Government rules out ‘amnesties’ for Troubles killings
Tánaiste Simon Coveney rejects any suggestion killers will escape justice
Tánaiste and Minister for Foreign Affairs Simon Coveney attends a St Patrick’s Day dinner at the Embassy of Ireland in Belgravia, London on Wednesday night. Photograph: Jeff Spicer/PA Wire
Tánaiste Simon Coveney has told the Dáil he has made it clear to Northern Secretary Karen Bradley that “no amnesties” are provided for in the Belfast Agreement.
“The Irish Government has been clear we will not support any proposal to introduce such a measure for any state or non-state actors,” Mr Coveney said.
Mr Coveney was responding to Fianna Fáil deputy leader Dara Calleary and Sinn Fáin deputy leader Pearse Doherty in the controversy over remarks by Northern Ireland Secretary Karen Bradley that security force killings were not crimes.
Ms Bradley apologised on Thursday following a clarification to the House of Commons on Wednesday evening after her remarks earlier to the parliament. She had said no security force killings in the North were crimes while “over 90 per cent of killings during the Troubles were at the hands of terrorist and every single one of those was a crime”.
The Tánaiste told the Dáil he had met the Northern Secretary at St Patrick’s Day dinner at the Embassy of Ireland in London on Wednesday night. He said he made clear to her the “impact of her statement on many families who were deeply hurt and felt they would not get truth and justice” through proposed measures.
Prosecutors will announce next week if soldiers will face trial for the Bloody Sunday killings of 14 innocent civilians in Derry.
Mr Coveney said he had asked her to give reassurance that the British government was still committed to the Stormont House agreement, which sets out the means to deal with legacy issues from the Troubles.
He also called on her to “confirm that they wouldn’t support any form of amnesty or statutory limitations that would mean certain killings wouldn’t be fully investigated because of who the perpetrators would have been”.
And he pointed to Ms Bradley’s statement on Thursday which he described as a “strong attempt” to provide clarification. He said that she would be visiting Belfast on Thursday evening and might comment further and directly contact families who had been seriously distressed by her remarks.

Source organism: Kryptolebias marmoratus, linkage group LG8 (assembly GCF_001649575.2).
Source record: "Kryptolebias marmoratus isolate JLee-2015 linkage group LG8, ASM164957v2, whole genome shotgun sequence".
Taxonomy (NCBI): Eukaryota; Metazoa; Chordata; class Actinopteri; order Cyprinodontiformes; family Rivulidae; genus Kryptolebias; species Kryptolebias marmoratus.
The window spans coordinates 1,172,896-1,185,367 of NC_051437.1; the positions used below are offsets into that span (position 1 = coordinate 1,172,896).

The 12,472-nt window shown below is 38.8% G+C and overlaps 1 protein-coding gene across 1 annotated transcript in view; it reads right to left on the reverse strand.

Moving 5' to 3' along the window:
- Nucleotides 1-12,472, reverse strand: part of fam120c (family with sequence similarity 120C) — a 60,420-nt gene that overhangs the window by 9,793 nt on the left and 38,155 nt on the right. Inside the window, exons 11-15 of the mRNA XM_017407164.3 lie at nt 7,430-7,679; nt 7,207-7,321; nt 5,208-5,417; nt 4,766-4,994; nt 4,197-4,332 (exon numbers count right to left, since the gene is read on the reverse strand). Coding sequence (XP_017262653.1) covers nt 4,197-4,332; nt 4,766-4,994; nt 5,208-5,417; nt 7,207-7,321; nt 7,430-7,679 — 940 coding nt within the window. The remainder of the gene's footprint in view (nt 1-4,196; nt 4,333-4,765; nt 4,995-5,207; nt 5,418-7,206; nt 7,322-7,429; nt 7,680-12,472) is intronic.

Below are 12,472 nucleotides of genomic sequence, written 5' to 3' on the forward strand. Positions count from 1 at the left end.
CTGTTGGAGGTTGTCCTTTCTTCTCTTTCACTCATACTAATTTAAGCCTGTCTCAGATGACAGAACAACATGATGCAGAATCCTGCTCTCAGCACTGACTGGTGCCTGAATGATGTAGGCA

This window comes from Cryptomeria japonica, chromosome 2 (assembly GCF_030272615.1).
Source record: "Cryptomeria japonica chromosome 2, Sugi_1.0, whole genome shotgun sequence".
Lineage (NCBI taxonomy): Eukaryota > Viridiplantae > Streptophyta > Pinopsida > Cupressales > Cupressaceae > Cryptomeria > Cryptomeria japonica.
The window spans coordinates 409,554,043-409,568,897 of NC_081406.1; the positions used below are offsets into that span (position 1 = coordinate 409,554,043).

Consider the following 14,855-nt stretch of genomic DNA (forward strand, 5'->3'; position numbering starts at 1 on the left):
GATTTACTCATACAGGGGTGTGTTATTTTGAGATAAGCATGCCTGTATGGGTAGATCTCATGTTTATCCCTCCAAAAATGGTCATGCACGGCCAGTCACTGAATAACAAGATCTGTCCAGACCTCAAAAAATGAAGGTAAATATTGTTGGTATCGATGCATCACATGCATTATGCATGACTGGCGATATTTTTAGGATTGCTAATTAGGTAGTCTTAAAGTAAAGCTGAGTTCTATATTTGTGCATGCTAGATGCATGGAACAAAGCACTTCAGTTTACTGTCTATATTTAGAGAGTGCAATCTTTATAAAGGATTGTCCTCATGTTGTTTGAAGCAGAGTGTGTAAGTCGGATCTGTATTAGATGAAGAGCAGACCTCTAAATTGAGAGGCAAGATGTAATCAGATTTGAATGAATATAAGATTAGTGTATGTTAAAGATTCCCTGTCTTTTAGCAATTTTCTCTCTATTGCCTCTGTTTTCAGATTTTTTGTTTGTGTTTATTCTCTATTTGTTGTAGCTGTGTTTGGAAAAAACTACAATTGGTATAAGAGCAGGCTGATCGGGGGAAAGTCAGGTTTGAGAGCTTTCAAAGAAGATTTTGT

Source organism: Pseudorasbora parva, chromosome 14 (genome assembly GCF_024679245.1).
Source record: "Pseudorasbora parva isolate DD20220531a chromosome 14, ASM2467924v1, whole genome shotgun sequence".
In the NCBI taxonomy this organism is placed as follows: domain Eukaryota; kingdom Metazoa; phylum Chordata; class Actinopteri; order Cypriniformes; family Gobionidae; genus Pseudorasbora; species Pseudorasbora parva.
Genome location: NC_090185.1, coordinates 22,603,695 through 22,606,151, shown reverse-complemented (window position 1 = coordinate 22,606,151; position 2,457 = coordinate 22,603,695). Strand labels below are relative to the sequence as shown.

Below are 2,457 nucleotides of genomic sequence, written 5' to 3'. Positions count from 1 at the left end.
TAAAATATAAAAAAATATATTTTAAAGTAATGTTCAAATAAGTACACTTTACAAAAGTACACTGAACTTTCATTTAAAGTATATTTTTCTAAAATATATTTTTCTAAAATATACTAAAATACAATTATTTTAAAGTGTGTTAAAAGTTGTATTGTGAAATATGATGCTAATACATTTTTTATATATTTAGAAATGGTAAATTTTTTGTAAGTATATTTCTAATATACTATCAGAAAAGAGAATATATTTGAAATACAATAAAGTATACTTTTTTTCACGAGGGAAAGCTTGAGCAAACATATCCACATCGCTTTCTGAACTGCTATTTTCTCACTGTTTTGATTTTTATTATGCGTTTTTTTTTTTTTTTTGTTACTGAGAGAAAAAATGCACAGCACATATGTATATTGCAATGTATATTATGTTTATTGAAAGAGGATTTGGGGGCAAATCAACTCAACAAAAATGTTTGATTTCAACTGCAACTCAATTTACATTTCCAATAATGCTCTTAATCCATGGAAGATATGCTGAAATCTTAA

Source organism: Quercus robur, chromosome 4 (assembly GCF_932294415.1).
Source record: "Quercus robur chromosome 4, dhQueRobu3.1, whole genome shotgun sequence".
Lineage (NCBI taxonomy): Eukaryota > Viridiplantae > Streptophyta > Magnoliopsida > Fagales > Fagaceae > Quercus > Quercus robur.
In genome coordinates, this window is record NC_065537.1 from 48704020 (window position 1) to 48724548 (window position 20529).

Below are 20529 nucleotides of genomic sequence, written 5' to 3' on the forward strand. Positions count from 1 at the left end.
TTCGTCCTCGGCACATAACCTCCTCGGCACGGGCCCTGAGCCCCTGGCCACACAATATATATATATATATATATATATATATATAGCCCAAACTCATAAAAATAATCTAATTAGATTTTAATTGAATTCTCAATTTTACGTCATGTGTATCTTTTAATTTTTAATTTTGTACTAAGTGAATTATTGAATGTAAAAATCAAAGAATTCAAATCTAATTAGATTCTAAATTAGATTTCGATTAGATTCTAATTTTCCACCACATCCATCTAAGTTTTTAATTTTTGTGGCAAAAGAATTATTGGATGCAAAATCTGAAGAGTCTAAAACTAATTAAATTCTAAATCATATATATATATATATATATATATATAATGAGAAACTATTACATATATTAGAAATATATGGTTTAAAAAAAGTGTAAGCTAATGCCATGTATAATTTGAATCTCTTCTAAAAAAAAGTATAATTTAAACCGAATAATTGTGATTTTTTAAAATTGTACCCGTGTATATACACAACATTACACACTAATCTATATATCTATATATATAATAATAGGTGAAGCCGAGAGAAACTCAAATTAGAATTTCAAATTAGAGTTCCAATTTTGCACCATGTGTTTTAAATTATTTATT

In the House of Commons Ms Bradley stated on Wednesday that fewer than 10 per cent of killings during the Troubles were at the hands of military and police personnel.
“They were people acting under orders and under instruction and fulfilling their duties in a dignified and appropriate way,” she said.
Mr Coveney said the timing of the comments “couldn’t be worse”.
“This is a time of real sensitivity for many victims of violence and terrorism too,” he said.
Mr Calleary said Ms Bradley’s comments “ignored the grief” of people in Ireland and could not “go unchecked”.
“Yesterday’s remarks were absolutely callous and completely out of order,” he said, adding that they were “calculated”.
Mr Doherty said Ms Bradley’s remarks were utterly unacceptable from a minister deemed responsible for Northern Ireland. “It was an outrageous and ridiculous statement.”
He said her remarks followed a promise by British prime minister Theresa May to bring in a statute of limitations of 10 years to protect serving UK security members from prosecution for such incidents.
He said the UK was refusing to implement the Stormont House agreement that sets out a means to deal with legacy issues of the Troubles including those by British security forces.
He said they also had to deal with security force collusion with loyalist paramilitaries.
The Tánaiste said he had a long meeting with Ms Bradley on Wednesday evening. He asked her to publicly state her government’s support for all agreements on the North and a public commitment that there can be no amnesty for past crimes.
“I think she accepted all those things and I understand there is a strong attempt by the Secretary of State to do those things,” Mr Coveney said.
Mr Doherty said Ms Bradley’s comments did not state her government’s commitment to implement the Stormont House agreement on dealing with past injustices. He added that Ms Bradley had said “the language was wrong” but that was not sufficient - the real question was one of intent.
Mr Coveney said he believed Ms Bradley was “a good person” who had made a mistake which she now acknowledged.